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    Pill Splitting: When Is It Safe? When Is It Unsafe?

    Pill splitting can help save almost 50% of the cost of some prescription drugs.

    Other Pill-Splitting Risks

    Splitting the wrong sort of pills isn't the only risk. Another danger lies with the person who's splitting them: what if he or she isn't doing it correctly?

    For instance, a person might not split the pill evenly, resulting in two pieces with very different dosages. Or he or she might use a dull blade which crushes the pill as it splits it, leaving too much of the medicine as powder on the bathroom counter, and too little for the body. Or, what if a person taking multiple medications gets confused and starts splitting the wrong pills?

    Because of the potential problems, some experts recommend that patients should not split pills themselves. Instead, they say, the pill splitting should be done by a pharmacist.

    However, some proponents of pill splitting find these precautions excessive. And they point out that studies of patient pill splitting have not shown any of these potential problems to be issues. For instance, a 2007 study looked at 200 people using statins to control cholesterol. The researchers found that, after six months of splitting pills, the group:

    • Was just as likely to take their medicine as they were before.
    • Had equally successful control of their cholesterol levels as they did before.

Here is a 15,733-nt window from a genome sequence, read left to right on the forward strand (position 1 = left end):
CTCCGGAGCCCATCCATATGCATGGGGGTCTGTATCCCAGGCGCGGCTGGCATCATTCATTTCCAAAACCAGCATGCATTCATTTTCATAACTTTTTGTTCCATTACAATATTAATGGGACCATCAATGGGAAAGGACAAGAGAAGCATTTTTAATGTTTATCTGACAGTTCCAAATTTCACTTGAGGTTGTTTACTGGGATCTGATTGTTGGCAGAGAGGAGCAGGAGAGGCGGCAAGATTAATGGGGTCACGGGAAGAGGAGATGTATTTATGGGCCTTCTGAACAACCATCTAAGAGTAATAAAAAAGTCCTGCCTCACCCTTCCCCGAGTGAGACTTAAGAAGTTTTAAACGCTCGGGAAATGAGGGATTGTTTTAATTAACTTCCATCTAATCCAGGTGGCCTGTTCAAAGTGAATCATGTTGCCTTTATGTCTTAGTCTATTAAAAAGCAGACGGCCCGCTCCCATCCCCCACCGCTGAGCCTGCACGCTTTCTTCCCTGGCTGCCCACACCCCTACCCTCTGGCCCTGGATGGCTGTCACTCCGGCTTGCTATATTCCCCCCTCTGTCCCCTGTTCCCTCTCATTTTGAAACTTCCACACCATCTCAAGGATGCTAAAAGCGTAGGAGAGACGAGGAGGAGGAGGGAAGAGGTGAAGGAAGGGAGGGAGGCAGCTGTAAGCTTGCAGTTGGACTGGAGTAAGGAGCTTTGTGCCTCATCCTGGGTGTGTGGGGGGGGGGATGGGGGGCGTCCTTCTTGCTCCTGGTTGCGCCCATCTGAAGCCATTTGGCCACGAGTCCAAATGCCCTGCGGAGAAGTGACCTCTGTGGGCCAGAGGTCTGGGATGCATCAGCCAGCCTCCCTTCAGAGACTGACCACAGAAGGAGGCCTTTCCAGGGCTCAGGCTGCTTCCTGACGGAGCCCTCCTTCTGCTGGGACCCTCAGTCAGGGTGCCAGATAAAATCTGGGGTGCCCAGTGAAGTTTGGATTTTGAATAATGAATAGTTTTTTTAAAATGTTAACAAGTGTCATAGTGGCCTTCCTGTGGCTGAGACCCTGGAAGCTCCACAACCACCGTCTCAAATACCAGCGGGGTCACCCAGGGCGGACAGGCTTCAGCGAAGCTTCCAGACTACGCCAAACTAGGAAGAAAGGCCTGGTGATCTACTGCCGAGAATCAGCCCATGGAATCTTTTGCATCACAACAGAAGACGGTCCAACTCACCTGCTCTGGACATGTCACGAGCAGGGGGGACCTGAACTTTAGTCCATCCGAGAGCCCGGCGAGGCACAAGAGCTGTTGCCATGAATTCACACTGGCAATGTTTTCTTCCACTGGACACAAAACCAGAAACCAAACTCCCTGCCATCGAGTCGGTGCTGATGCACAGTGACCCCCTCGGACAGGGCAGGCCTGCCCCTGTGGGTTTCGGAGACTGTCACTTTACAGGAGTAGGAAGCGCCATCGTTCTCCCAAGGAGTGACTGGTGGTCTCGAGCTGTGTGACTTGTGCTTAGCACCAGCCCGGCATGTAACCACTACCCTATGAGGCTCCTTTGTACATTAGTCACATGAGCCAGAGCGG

That said, some people have physical or cognitive problems that could interfere with their ability to split pills. Experts say that you shouldn't split pills on your own if you have:

    • Poor eyesight
    • Lost a limb
    • Tremors
    • Severe arthritis
    • Other medical conditions that could make accurate pill splitting difficult

    Is Pill Splitting Worth It?

    It might not surprise you that some of the most enthusiastic supporters of pill splitting have been HMOs anxious to cut costs. One insurer allegedly made pill cutting mandatory for patients taking certain drugs, a practice condemned by the American Medical Association and other organizations. After a class action lawsuit, health plans now stress that pill-splitting programs are optional.

    Nonetheless, institutional pill splitting is becoming more common. In 2006, the University of Michigan started a pill-splitting program. In the first year, the university saved $195,000, and members saved over $25,000 in the costs of their drugs. One insurer, UnitedHealth Group, says that members can save up to $300 per year using its pill-splitting program.

    While there's no doubt pill splitting can save money on prescription drugs, you need to consider whether it's worth it for you. As always, the key is to talk to your doctor and go over the pros and cons. Some people might be uncomfortable with the idea, or it might seem like too much of a hassle. If that's the case, don't let yourself get pushed into it. But for many people, pill splitting offers a two-for-one bargain that's far too good to pass up.

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    Reviewed on October 04, 2010

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